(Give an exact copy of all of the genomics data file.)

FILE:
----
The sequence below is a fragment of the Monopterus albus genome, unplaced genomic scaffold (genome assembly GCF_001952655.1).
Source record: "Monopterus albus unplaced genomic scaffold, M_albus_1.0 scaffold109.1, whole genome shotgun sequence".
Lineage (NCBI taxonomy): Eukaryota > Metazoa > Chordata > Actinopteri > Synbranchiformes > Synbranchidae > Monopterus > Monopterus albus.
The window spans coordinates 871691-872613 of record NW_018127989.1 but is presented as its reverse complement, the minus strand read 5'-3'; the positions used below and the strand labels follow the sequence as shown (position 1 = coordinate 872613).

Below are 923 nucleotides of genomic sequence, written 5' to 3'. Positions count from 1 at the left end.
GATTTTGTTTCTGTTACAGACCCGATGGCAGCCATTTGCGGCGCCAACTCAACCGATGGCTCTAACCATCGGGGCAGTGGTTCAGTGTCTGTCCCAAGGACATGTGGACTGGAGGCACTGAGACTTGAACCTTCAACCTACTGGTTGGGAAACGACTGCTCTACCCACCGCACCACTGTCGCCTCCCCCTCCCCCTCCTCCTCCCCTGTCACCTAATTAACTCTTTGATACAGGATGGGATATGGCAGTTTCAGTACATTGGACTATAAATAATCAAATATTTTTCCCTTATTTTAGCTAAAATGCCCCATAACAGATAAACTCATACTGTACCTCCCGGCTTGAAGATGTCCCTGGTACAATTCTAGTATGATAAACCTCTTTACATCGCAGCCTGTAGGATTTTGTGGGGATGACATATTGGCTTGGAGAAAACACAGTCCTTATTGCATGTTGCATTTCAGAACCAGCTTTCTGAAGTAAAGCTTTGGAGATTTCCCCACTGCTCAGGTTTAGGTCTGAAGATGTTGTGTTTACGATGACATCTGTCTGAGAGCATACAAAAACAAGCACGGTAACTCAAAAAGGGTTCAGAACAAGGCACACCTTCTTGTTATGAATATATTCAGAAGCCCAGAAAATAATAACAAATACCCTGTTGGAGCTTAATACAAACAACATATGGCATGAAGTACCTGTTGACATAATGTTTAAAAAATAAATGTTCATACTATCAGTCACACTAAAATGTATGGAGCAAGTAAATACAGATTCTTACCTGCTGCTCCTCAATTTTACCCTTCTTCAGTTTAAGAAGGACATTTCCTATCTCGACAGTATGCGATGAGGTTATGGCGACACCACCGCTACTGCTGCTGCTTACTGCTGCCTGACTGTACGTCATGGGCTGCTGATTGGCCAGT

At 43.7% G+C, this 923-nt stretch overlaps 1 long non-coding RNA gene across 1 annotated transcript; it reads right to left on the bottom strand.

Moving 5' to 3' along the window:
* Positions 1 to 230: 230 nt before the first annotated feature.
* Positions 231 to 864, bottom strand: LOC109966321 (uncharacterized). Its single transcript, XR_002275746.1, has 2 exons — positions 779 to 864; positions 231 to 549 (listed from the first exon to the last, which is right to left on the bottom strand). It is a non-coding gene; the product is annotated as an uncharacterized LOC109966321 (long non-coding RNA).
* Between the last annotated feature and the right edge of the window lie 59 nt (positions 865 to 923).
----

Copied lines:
The sequence below is a fragment of the Monopterus albus genome, unplaced genomic scaffold (genome assembly GCF_001952655.1).
Source record: "Monopterus albus unplaced genomic scaffold, M_albus_1.0 scaffold109.1, whole genome shotgun sequence".
Lineage (NCBI taxonomy): Eukaryota > Metazoa > Chordata > Actinopteri > Synbranchiformes > Synbranchidae > Monopterus > Monopterus albus.
The window spans coordinates 871691-872613 of record NW_018127989.1 but is presented as its reverse complement, the minus strand read 5'-3'; the positions used below and the strand labels follow the sequence as shown (position 1 = coordinate 872613).

Below are 923 nucleotides of genomic sequence, written 5' to 3'. Positions count from 1 at the left end.
GATTTTGTTTCTGTTACAGACCCGATGGCAGCCATTTGCGGCGCCAACTCAACCGATGGCTCTAACCATCGGGGCAGTGGTTCAGTGTCTGTCCCAAGGACATGTGGACTGGAGGCACTGAGACTTGAACCTTCAACCTACTGGTTGGGAAACGACTGCTCTACCCACCGCACCACTGTCGCCTCCCCCTCCCCCTCCTCCTCCCCTGTCACCTAATTAACTCTTTGATACAGGATGGGATATGGCAGTTTCAGTACATTGGACTATAAATAATCAAATATTTTTCCCTTATTTTAGCTAAAATGCCCCATAACAGATAAACTCATACTGTACCTCCCGGCTTGAAGATGTCCCTGGTACAATTCTAGTATGATAAACCTCTTTACATCGCAGCCTGTAGGATTTTGTGGGGATGACATATTGGCTTGGAGAAAACACAGTCCTTATTGCATGTTGCATTTCAGAACCAGCTTTCTGAAGTAAAGCTTTGGAGATTTCCCCACTGCTCAGGTTTAGGTCTGAAGATGTTGTGTTTACGATGACATCTGTCTGAGAGCATACAAAAACAAGCACGGTAACTCAAAAAGGGTTCAGAACAAGGCACACCTTCTTGTTATGAATATATTCAGAAGCCCAGAAAATAATAACAAATACCCTGTTGGAGCTTAATACAAACAACATATGGCATGAAGTACCTGTTGACATAATGTTTAAAAAATAAATGTTCATACTATCAGTCACACTAAAATGTATGGAGCAAGTAAATACAGATTCTTACCTGCTGCTCCTCAATTTTACCCTTCTTCAGTTTAAGAAGGACATTTCCTATCTCGACAGTATGCGATGAGGTTATGGCGACACCACCGCTACTGCTGCTGCTTACTGCTGCCTGACTGTACGTCATGGGCTGCTGATTGGCCAGT

At 43.7% G+C, this 923-nt stretch overlaps 1 long non-coding RNA gene across 1 annotated transcript; it reads right to left on the bottom strand.

Moving 5' to 3' along the window:
* Positions 1 to 230: 230 nt before the first annotated feature.
* Positions 231 to 864, bottom strand: LOC109966321 (uncharacterized). Its single transcript, XR_002275746.1, has 2 exons — positions 779 to 864; positions 231 to 549 (listed from the first exon to the last, which is right to left on the bottom strand). It is a non-coding gene; the product is annotated as an uncharacterized LOC109966321 (long non-coding RNA).
* Between the last annotated feature and the right edge of the window lie 59 nt (positions 865 to 923).